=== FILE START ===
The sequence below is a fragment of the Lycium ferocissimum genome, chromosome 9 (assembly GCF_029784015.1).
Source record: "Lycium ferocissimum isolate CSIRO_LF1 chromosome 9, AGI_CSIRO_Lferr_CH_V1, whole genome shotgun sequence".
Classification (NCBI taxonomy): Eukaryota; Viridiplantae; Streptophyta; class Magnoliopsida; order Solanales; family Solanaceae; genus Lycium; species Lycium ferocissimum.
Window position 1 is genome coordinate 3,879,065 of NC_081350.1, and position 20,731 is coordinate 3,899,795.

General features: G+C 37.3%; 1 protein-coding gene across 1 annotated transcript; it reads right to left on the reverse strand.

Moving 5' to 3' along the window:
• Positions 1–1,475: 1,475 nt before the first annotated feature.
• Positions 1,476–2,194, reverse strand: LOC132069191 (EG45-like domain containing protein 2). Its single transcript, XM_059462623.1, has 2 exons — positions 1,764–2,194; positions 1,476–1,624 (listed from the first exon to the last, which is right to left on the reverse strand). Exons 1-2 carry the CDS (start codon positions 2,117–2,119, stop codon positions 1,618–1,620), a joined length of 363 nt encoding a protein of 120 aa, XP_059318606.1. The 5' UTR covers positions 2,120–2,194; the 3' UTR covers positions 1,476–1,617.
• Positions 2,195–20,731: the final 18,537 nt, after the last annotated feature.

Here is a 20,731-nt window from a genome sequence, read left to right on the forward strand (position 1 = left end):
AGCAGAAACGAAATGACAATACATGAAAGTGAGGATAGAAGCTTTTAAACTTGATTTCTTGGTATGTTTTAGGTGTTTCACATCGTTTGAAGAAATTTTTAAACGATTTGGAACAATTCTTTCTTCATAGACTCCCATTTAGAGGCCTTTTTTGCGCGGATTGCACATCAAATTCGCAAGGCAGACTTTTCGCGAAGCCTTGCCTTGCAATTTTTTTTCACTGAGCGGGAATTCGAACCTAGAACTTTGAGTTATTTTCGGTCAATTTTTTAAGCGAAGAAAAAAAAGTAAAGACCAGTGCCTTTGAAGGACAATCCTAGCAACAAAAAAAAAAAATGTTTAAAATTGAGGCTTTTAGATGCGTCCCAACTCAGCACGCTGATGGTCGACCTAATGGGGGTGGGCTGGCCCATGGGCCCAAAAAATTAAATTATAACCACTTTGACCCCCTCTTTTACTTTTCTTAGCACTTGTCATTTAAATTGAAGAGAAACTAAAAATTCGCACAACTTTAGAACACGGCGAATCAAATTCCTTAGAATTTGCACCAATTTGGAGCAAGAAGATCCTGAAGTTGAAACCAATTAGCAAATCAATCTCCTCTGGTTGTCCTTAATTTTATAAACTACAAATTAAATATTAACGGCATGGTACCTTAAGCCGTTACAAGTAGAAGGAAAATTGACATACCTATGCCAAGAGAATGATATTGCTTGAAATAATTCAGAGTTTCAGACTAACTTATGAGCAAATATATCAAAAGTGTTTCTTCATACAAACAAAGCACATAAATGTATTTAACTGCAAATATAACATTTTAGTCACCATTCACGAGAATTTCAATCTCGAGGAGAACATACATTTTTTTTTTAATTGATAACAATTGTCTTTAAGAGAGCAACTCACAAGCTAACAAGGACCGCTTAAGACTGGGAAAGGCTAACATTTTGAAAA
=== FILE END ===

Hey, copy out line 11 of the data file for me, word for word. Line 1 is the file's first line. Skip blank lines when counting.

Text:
AGCAGAAACGAAATGACAATACATGAAAGTGAGGATAGAAGCTTTTAAACTTGATTTCTTGGTATGTTTTAGGTGTTTCACATCGTTTGAAGAAATTTTTAAACGATTTGGAACAATTCTTTCTTCATAGACTCCCATTTAGAGGCCTTTTTTGCGCGGATTGCACATCAAATTCGCAAGGCAGACTTTTCGCGAAGCCTTGCCTTGCAATTTTTTTTCACTGAGCGGGAATTCGAACCTAGAACTTTGAGTTATTTTCGGTCAATTTTTTAAGCGAAGAAAAAAAAGTAAAGACCAGTGCCTTTGAAGGACAATCCTAGCAACAAAAAAAAAAAATGTTTAAAATTGAGGCTTTTAGATGCGTCCCAACTCAGCACGCTGATGGTCGACCTAATGGGGGTGGGCTGGCCCATGGGCCCAAAAAATTAAATTATAACCACTTTGACCCCCTCTTTTACTTTTCTTAGCACTTGTCATTTAAATTGAAGAGAAACTAAAAATTCGCACAACTTTAGAACACGGCGAATCAAATTCCTTAGAATTTGCACCAATTTGGAGCAAGAAGATCCTGAAGTTGAAACCAATTAGCAAATCAATCTCCTCTGGTTGTCCTTAATTTTATAAACTACAAATTAAATATTAACGGCATGGTACCTTAAGCCGTTACAAGTAGAAGGAAAATTGACATACCTATGCCAAGAGAATGATATTGCTTGAAATAATTCAGAGTTTCAGACTAACTTATGAGCAAATATATCAAAAGTGTTTCTTCATACAAACAAAGCACATAAATGTATTTAACTGCAAATATAACATTTTAGTCACCATTCACGAGAATTTCAATCTCGAGGAGAACATACATTTTTTTTTTAATTGATAACAATTGTCTTTAAGAGAGCAACTCACAAGCTAACAAGGACCGCTTAAGACTGGGAAAGGCTAACATTTTGAAAA